If you are interested in Taijiquan and Qi Gong, maybe even teaching it, you most likely think that you are preserving these wonderful ancient arts. Continue reading, because I think you’re not doing enough of what is necessary to keep these arts for future generations.
First, lets talk about preserving an art. Think about a beautiful 400 years old painting or a 2000 years old ceramic pot. How would you preserve it?
You could say “let me just put it in my kitchen cabinet. I will take care of it. When I die my kids inherit it and they will pass it on to future generations!”
Or you could have a look at the current state of the art preservation, conservation, and restoration. These are some of the things that modern technology allow currently (source):
- air conditioning to control temperature and humidity
- light control (because ultraviolet light is the most damaging for paintings)
- chemical poultices, gel technology, and ion-exchange resins as cleaning methods, reduction of salt deposits, and consolidation techniques for wall paintings
- using synthetic materials to adhere ceramic shards together
And then there is of course the digital world. You can do online tours in the Louvre in Paris , the Smithsonian National Museum of Natural History in Washington D.C. , the Deutsche Museum in Munich etc.
And most likely you agree that using at least some of these techniques and technologies will help to preserve the art for future generations.
So now lets talk about Taijiquan and Qi Gong. If you read this article you most likely call yourself a preserver of these ancient arts.
How do you do it?
You learn from your master. And practice in groups and on your own. You read books. Sometimes you google “meaning of wuwei”. Maybe you even take part in online discussion or forums.
That is all really well. Because it is necessary to move to keep these moving arts alive. But is that really enough? Will that preserve these Chinese arts? I am not so sure if that will be enough.
I know a lot of people say: “Well, but the world needs relaxation now more than ever and people will come and find out about Taijiquan and Qi Gong. Then they will practice it”.
Ok, let’s just have a look at Google trends: how often do people search for YOGA vs Qi Gong vs TAI CHI (sorry it’s in German. But the numbers are worldwide since 2004! You can play with it yourself at Google Trends.)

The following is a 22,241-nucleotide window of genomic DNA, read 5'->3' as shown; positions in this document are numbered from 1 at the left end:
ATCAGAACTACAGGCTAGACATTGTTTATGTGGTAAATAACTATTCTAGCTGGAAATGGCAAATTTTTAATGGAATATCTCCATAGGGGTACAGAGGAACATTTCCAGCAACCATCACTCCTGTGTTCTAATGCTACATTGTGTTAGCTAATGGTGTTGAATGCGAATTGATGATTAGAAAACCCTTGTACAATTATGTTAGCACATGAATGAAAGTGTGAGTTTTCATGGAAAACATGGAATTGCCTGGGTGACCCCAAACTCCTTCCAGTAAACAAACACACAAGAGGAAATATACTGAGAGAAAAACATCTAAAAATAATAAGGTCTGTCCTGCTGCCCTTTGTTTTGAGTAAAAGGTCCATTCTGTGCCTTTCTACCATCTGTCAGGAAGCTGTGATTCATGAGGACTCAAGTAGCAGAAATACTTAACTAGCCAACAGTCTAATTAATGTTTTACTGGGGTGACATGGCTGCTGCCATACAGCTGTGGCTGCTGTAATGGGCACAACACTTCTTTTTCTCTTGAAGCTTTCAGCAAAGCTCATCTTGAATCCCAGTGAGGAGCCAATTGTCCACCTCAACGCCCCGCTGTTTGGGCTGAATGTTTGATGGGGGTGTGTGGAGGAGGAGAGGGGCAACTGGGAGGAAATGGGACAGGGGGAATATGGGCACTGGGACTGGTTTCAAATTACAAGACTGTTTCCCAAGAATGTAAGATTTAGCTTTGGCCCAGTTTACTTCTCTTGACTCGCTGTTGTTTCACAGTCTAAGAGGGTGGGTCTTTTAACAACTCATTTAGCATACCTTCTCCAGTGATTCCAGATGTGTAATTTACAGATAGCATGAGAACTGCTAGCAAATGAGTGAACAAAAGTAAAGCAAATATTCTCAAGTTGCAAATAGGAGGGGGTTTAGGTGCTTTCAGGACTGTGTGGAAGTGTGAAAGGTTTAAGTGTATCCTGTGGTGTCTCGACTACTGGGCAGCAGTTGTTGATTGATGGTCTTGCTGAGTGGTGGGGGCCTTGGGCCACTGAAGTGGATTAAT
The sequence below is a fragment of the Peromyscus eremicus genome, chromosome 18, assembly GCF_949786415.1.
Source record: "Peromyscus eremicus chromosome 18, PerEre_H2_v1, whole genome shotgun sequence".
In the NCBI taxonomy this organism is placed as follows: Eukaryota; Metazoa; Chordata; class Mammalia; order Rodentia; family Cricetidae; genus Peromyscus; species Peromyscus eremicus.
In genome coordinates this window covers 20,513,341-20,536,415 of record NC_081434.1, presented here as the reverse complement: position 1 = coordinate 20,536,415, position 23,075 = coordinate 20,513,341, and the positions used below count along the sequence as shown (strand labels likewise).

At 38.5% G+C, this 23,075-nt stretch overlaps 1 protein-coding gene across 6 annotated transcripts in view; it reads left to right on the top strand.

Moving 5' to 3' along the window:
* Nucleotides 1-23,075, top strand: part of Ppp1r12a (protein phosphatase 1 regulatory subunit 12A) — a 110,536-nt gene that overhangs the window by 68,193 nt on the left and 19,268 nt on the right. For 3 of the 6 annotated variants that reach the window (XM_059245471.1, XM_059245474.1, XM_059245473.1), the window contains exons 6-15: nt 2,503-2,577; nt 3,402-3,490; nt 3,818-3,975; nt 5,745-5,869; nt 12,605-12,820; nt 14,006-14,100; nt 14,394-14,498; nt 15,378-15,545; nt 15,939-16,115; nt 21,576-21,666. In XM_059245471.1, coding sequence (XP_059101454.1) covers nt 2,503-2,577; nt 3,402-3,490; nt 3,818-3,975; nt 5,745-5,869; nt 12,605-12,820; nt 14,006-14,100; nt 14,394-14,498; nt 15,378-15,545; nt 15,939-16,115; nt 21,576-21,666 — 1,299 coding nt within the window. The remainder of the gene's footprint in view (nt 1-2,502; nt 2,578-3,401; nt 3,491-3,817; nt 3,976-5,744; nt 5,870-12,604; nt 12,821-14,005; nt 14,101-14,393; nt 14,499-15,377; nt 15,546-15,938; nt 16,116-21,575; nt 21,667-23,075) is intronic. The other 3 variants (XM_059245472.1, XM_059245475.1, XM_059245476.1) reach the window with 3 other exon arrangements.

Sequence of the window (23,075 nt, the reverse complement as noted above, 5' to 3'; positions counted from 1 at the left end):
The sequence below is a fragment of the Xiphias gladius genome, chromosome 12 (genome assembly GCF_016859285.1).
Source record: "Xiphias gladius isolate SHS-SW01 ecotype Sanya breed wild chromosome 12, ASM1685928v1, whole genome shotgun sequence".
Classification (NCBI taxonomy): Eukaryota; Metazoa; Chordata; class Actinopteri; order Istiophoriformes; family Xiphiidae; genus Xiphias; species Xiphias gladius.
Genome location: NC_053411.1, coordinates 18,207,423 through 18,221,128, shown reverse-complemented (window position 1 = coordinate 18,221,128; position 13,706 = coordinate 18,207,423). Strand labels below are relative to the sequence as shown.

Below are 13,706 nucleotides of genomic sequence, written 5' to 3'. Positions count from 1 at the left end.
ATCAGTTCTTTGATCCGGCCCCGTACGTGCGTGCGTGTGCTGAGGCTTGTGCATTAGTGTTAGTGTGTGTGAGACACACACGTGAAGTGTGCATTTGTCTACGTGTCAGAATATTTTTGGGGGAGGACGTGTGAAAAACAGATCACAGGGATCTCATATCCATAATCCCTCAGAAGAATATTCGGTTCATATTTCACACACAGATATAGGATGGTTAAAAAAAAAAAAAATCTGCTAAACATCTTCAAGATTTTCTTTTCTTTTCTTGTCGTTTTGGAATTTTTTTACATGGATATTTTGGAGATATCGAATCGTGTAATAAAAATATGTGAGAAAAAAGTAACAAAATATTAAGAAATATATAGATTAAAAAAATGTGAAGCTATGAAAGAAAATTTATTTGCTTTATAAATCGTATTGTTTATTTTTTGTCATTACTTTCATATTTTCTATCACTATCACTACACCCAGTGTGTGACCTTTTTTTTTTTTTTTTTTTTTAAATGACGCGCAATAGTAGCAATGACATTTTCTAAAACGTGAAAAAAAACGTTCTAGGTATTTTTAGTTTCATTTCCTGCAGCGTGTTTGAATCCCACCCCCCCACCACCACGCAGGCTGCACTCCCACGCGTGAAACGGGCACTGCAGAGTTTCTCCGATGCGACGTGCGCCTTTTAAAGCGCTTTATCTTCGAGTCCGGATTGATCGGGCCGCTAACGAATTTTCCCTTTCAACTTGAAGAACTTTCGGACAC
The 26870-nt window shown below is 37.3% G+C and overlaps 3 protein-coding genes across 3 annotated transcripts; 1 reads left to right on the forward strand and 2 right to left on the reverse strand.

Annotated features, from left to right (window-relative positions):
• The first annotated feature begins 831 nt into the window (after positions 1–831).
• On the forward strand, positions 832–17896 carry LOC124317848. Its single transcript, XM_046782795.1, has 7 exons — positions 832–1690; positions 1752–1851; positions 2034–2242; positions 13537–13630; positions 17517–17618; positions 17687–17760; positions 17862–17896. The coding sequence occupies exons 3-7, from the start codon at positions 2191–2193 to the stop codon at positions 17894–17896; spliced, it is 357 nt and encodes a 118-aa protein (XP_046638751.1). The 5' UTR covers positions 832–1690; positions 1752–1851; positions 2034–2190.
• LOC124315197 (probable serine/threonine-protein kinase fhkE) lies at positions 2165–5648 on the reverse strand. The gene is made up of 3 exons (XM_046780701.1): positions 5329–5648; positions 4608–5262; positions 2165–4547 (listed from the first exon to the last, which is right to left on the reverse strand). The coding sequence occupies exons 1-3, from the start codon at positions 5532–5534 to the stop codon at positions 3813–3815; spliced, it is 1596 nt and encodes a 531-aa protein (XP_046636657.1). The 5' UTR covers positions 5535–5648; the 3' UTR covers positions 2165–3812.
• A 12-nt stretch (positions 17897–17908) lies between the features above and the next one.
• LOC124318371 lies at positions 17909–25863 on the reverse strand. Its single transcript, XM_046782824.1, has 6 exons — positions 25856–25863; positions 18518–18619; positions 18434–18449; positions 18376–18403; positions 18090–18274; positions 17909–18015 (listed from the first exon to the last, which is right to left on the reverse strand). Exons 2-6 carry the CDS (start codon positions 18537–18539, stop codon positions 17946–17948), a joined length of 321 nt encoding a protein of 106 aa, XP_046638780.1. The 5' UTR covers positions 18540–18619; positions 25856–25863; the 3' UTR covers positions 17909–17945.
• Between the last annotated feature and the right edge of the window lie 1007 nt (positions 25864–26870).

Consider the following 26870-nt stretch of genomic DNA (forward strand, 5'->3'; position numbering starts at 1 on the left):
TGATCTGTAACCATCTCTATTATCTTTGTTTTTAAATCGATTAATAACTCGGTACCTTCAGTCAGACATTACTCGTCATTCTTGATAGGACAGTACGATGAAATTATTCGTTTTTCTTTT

Ouch. Seems like all those people looking for relaxation are looking for Yoga. Qi Gong and Taijiquan become less and less important! (Disclaimer: Yoga is a wonderful art. But I really like diversity and would love to see Taijiquan and Qi Gong become very popular, too.)
Thus I come to the conclusion that it is really important that we, as the Taijiquan and Qi Gong community, think about how we preserve our moving arts. And coming from an online world, I would like to start with just here:
- Do you read or write a blog and share your knowledge online?
- Do you learn or teach online?
- Do you connect with enthusiasts all over the world?
- How often do you use your mobile phone and do you use it for Taijiquan and Qi Gong?
Maybe you feel like you are too small a light to share your experience publicly. But looking at the Chen and Yang families etc. does not necessarily make it better. Do they have blogs? Online classes? How engaged are the grandmasters and their disciples in the online world? I think they could do much more.
That’s actually one of the reasons why I write this blog. You know, I am not a grandmaster. I am a normal Taijiquan and Qi Gong enthusiast. But still, I want to reach out to bloggers and enthusiasts and teachers all over the world. I want to participate in online Qi gong schools. I want to share my experience and help other practitioners.
Because I think this is the future. Because I want to preserve Taijiquan and Qi Gong for the future.
What about you? How do you preserve these arts and ensure that future generations will benefit from it?